-Jim Strickland, attorney and Memphis city council member.

-Rev. Ralph White, pastor of Bloomfield Full Gospel Baptist Church and candidate for Shelby County Criminal Court Clerk in past elections as well as in the 2010 elections.

Strickland was named just this week to Wharton’s transition team. But he is giving up the transition team spot to serve on the charter group. Council members Bill Boyd and Joe Brown voted against Strickland’s appointment saying they considered it to be a conflict of interest for an elected official to serve on the commission. Brown didn’t vote on the other nominations. Council member Wanda Halbert passed on Strickland.

Ross encountered vocal resistance during committee sessions from council members upset with critical comments he has made on his blog about council members. Council member Shea Flinn, who recommended Ross, came to his defense during an emotional committee discussion – clashing with Brown as Lowery and Wharton watched from the end of the council committee table.

“I’m a real man,” Brown told Flinn at the end of the exchange. “I’m a real black man. I hope you are a real white man.”

By the time the council voted, Wharton and Lowery decided to pull his nomination and instead nominated Richard Smith, a FedEx executive and son of FedEx founder Fred Smith. Council member Janis Fullilove was the only no vote. Halbert recused herself because she works at FedEx. Brown and Boyd did not vote.

...

24. UTHSC College of Medicine Names Smith Interim Dean -

J. Lacey Smith has been named interim dean for the College of Medicine at the University of Tennessee Health Science Center.

Smith currently serves as the associate dean of clinical affairs for the College of Medicine and the chief medical officer and executive vice president for UT Medical Group Inc.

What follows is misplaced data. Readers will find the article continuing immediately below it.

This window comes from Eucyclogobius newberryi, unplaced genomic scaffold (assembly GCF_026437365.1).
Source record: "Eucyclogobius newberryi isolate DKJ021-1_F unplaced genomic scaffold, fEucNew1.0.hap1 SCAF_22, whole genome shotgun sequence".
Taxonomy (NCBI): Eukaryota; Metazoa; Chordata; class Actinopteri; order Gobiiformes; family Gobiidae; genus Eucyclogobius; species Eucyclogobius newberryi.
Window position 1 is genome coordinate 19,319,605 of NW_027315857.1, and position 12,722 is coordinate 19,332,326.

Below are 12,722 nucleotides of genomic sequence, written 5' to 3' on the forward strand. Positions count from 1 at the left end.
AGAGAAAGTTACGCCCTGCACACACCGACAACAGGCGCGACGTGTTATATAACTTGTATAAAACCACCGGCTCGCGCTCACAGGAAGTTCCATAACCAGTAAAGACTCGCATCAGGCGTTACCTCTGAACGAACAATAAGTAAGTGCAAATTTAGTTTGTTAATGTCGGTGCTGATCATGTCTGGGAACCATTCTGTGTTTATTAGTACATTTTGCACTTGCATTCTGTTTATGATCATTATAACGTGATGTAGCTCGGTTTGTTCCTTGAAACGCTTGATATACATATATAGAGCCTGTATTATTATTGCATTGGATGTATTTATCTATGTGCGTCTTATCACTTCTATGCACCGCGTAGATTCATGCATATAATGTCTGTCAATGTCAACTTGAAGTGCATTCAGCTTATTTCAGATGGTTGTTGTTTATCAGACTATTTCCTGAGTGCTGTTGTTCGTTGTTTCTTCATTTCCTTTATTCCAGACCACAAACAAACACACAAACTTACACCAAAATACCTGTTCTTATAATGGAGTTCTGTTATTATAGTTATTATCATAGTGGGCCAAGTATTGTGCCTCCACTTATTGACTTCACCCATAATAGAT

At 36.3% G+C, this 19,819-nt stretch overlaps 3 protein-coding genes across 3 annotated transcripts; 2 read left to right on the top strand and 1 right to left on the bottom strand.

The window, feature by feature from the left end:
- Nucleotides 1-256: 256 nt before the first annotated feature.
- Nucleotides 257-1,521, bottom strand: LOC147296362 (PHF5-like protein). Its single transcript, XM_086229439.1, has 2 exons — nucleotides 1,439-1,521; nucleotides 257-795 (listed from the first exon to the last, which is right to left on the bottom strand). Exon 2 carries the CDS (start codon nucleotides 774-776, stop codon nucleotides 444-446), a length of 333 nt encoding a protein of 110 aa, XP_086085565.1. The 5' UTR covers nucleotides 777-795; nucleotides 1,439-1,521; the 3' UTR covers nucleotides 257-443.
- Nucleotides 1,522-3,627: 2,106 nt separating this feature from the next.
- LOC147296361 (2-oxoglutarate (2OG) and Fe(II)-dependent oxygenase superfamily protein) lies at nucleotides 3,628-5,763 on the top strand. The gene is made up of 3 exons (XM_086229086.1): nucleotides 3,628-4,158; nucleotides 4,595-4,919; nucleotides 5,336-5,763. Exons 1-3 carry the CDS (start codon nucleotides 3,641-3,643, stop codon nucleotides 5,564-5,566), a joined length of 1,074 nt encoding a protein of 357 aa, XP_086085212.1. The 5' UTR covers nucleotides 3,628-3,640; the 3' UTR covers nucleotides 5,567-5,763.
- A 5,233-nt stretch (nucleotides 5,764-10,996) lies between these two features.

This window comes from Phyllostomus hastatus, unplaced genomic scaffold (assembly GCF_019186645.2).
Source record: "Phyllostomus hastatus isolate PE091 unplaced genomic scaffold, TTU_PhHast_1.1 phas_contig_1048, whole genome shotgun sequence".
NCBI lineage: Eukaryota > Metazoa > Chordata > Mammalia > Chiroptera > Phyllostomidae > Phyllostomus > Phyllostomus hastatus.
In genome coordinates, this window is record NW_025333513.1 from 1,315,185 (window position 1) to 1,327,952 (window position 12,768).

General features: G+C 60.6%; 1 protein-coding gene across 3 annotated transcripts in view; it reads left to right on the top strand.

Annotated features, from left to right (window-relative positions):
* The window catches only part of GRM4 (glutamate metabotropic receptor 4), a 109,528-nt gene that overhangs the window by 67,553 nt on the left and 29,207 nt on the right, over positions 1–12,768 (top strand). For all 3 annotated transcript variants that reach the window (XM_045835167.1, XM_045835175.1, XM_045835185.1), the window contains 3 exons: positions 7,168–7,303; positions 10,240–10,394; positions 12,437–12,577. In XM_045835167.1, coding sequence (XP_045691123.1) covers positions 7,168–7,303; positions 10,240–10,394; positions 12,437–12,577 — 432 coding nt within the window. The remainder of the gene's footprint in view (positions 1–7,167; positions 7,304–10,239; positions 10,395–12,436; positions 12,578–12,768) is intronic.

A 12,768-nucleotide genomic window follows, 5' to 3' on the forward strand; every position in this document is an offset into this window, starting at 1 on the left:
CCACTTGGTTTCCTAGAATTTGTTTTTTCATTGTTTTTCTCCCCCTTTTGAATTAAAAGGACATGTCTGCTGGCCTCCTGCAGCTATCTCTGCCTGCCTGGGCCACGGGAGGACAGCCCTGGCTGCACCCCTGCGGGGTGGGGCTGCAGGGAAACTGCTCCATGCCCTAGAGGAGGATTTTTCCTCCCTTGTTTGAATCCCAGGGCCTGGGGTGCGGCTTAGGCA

25. Wharton Picks Morris for City Attorney Post -  

Memphis Mayor elect A C Wharton Jr. was put to the test by Memphis City Council members before he even takes office.

The council Tuesday approved his indirect nomination of Herman Morris as the new city attorney. And it approved his five indirect nominees to the Metro Charter Commission.

But there was a lot of discussion among council members this afternoon and evening about:

  • Morris being paid $140,000 a year as city attorney, $15 thousand more than his predecessor, Elbert Jefferson.
  • Whether Morris was the choice of outgoing Mayor Pro Tempore Myron Lowery or Wharton. The answer was Wharton with Lowery making the appointment since he is still mayor.

In another rapid move, Wharton and Lowery teamed up to appoint the five city of Memphis representatives to the Metro Charter Commission. All five nominees were recommended by members of the City Council. Normally, the council votes on such groups of nominees to one body with a single vote on the slate. The council voted separately on all five.

The original five nominees were:

  • Damon Griffin, an assistant District Attorney General.
  • Carmen Sandoval, an administrative director at St. Jude Children’s Research Hospital.
  • Steve Ross, a freelance video and technical director who also has a popular political blog.
  • Jim Strickland, attorney and Memphis city council member.
  • Rev. Ralph White, pastor of Bloomfield Full Gospel Baptist Church and candidate for Shelby County Criminal Court Clerk in past elections as well as in the 2010 elections.